Now Is the Time to Start Discussing Rick Barnes' Future at Texas

By Kris Hughes
Brendan Maloney-USA Today Sports

This Texas Longhorns team is young.

Yes, I’m aware.

Give them time to develop– things will get better.

Oh — will they?

The platitudes have worn thin, as the Texas Longhorns were handled with ease at the Frank Erwin Center this afternoon by the Oklahoma State Cowboys — raising more questions about the future of a once-proud program that’s in a tailspin, and will almost certainly miss out on the NCAA Tournament in March for the first time since 1998.

The loss sends Texas to 10-13 overall and 2-8 in Big 12 Conference play with barely any signs of life existing among those playing big minutes, or those asked to come off the bench to provide any sort of spark either on offense or defense.

Slumped shoulders. Puzzled looks. Minimal effort. Bench with its eyes rolling and disinterested looks. All the signs you would expect of a team that’s already thrown in the towel and given up– and it’s not the first time.

While, for some reason, Rick Barnes has gotten a pass on the performance of this team so far, I refuse to continue to grant that to him. Ultimately, every team is a direct reflection of their coach and the ability he has — or, in this case, doesn’t have — to get through to his players and motivate them to play to their greatest potential.

The mistakes Texas made in their early-season loss to Chaminade back in November in the Maui Classic are the same mistakes they made today in their eighth Big 12 loss to Oklahoma State. With young teams, there is a general expectation among fans that early-season mistakes will not be replicated in mid-February.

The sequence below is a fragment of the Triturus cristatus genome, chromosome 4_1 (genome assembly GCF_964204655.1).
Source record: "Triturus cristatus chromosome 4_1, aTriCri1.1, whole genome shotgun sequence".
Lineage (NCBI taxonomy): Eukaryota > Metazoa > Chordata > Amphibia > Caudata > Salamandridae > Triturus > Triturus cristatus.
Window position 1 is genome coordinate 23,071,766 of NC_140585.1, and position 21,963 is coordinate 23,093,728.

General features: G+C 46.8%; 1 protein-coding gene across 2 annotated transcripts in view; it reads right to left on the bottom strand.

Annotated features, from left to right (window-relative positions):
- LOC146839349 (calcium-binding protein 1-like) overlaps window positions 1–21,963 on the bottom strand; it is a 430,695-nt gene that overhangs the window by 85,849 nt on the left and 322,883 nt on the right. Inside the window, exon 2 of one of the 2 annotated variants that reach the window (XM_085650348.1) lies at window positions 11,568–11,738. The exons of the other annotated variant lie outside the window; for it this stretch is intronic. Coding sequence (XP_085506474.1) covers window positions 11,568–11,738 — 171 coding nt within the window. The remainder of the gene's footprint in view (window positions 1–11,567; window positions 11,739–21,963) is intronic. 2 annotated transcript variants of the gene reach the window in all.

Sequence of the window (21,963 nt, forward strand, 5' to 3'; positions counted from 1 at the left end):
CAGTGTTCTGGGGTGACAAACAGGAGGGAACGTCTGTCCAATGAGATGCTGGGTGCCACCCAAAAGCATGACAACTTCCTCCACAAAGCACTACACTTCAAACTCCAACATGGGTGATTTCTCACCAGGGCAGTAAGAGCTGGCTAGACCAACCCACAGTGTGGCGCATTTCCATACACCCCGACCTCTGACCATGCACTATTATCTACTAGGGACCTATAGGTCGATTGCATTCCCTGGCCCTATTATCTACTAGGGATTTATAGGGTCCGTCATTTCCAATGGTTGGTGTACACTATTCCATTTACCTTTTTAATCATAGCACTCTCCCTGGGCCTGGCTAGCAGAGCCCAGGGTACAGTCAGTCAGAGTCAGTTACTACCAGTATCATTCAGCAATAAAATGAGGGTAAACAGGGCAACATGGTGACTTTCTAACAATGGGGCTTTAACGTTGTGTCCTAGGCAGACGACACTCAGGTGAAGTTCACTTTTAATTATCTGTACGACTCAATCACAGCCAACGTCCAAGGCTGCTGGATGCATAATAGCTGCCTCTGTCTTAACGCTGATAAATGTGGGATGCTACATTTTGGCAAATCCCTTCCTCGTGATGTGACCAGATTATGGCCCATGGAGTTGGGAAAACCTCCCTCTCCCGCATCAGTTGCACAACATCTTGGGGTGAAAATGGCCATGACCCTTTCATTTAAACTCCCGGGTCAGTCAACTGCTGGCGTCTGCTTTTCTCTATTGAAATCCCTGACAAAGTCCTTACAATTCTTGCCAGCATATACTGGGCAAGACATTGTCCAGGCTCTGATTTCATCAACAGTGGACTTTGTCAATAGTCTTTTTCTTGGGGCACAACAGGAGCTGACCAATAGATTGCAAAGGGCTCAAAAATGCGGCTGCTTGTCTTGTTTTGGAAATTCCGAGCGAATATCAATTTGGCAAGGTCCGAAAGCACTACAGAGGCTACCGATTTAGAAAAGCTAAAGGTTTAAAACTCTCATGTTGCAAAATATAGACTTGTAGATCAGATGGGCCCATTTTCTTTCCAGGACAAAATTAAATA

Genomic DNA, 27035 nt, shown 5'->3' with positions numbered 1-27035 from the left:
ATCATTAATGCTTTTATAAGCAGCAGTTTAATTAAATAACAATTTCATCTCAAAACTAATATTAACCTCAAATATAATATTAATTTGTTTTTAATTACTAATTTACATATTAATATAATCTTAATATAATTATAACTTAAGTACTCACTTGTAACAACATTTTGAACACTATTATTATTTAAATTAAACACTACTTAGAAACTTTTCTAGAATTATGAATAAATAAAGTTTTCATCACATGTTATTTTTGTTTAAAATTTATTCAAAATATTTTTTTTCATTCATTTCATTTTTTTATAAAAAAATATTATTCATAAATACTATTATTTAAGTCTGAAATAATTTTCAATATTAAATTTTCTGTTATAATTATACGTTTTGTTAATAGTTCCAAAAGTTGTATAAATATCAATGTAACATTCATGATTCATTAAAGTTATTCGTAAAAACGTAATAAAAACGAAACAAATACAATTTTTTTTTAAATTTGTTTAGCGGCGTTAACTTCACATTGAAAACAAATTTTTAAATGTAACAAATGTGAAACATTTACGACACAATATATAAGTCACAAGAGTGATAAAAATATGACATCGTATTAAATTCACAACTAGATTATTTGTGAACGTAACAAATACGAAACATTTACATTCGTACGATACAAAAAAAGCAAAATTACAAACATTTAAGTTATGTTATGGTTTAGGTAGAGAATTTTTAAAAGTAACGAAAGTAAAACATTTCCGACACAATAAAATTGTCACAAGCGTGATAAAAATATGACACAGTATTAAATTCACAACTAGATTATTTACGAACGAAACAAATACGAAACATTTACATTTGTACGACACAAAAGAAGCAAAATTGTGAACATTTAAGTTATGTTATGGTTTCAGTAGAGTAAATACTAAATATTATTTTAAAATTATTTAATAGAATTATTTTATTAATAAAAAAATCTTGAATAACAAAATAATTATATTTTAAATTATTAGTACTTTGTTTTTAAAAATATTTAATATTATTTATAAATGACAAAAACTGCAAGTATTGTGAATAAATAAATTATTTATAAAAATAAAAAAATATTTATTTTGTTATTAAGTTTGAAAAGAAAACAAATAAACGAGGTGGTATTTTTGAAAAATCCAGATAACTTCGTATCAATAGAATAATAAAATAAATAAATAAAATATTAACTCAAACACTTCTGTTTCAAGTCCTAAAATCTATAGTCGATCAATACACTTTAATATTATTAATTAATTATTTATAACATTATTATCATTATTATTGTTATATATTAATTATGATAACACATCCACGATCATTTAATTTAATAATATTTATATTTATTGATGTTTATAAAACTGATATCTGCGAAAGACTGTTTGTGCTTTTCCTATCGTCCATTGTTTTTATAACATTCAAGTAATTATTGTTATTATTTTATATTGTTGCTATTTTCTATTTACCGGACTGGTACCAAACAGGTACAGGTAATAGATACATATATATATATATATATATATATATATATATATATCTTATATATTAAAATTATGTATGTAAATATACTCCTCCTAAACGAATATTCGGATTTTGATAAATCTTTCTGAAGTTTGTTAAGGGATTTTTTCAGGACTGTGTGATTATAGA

This is a direct reflection on coaching.

The eye test suggests that Rick Barnes has lost this team. Period.

I don’t care about Johnathan Holmes‘ season-ending injury or the suspension to Myck Kabongo. Sure, these are unfortunate situations which created some adversity — but every single team faces adversity. The reflection of a successful team that is well-coached and engaged is how they turn negatives into a positive.

This isn’t happening in Austin any longer.

When is it okay to start discussing Rick Barnes’ future at Texas?

In my opinion, now.

The Texas athletic administration shouldn’t be willing to give him next season — but they more than likely will be — and the beat will roll on as a program that once appeared to be on the rise continues to slip into non-relevance.

Kris Hughes is the College Football Network Manager for Rant Sports. You can follow Kris on TwitterGoogle Plus and Facebook

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